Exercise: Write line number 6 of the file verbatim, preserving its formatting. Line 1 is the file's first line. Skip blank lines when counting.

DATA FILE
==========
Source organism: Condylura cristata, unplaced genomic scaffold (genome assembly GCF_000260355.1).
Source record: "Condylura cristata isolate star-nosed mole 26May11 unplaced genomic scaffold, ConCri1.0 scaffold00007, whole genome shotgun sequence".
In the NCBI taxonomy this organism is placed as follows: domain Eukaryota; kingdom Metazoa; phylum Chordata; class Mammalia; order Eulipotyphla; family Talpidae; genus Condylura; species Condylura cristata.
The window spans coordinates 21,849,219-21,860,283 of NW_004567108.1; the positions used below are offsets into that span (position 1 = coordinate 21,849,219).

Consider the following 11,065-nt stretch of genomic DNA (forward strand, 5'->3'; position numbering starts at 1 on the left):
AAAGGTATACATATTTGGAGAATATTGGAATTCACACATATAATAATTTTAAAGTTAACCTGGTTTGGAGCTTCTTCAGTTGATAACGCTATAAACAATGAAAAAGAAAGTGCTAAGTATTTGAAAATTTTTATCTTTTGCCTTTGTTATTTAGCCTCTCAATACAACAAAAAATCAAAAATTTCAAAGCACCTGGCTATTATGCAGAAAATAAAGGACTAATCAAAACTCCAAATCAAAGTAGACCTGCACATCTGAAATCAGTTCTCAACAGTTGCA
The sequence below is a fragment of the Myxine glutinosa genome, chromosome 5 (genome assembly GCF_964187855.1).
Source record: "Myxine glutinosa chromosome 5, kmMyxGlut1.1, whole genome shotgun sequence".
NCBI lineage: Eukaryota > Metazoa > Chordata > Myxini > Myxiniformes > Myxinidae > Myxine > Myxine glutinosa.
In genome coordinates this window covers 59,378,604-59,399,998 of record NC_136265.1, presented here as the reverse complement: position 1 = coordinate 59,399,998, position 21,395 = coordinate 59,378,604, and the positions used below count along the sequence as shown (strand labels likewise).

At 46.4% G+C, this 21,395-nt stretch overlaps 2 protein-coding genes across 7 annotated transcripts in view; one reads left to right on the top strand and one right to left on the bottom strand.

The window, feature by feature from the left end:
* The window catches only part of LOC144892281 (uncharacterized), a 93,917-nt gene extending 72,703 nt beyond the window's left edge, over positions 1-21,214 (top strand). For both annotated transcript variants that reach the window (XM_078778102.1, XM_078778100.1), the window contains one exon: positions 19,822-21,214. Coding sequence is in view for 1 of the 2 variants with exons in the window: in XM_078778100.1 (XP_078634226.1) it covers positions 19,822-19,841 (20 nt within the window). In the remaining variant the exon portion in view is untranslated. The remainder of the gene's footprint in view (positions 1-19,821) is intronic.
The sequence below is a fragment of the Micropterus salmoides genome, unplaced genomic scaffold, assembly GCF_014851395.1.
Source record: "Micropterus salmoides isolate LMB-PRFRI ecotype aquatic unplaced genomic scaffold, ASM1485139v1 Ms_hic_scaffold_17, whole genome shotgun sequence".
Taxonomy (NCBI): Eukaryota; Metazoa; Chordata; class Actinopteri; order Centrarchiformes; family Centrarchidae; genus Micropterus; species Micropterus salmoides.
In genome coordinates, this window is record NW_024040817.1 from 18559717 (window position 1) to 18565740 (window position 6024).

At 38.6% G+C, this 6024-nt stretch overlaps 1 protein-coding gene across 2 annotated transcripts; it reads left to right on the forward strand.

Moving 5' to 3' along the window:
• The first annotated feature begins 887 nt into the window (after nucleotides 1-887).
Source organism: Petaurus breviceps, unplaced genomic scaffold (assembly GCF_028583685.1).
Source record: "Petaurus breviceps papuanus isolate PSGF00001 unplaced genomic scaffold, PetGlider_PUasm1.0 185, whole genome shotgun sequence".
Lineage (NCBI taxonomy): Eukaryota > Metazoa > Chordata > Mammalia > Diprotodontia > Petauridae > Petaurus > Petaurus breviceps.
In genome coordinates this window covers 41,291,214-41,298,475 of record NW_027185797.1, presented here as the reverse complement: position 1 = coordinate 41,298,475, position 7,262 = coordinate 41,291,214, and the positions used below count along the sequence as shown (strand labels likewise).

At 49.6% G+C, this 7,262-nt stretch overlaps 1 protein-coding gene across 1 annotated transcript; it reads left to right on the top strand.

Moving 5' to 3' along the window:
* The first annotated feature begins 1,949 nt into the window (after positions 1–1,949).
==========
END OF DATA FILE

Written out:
AAAGGTATACATATTTGGAGAATATTGGAATTCACACATATAATAATTTTAAAGTTAACCTGGTTTGGAGCTTCTTCAGTTGATAACGCTATAAACAATGAAAAAGAAAGTGCTAAGTATTTGAAAATTTTTATCTTTTGCCTTTGTTATTTAGCCTCTCAATACAACAAAAAATCAAAAATTTCAAAGCACCTGGCTATTATGCAGAAAATAAAGGACTAATCAAAACTCCAAATCAAAGTAGACCTGCACATCTGAAATCAGTTCTCAACAGTTGCA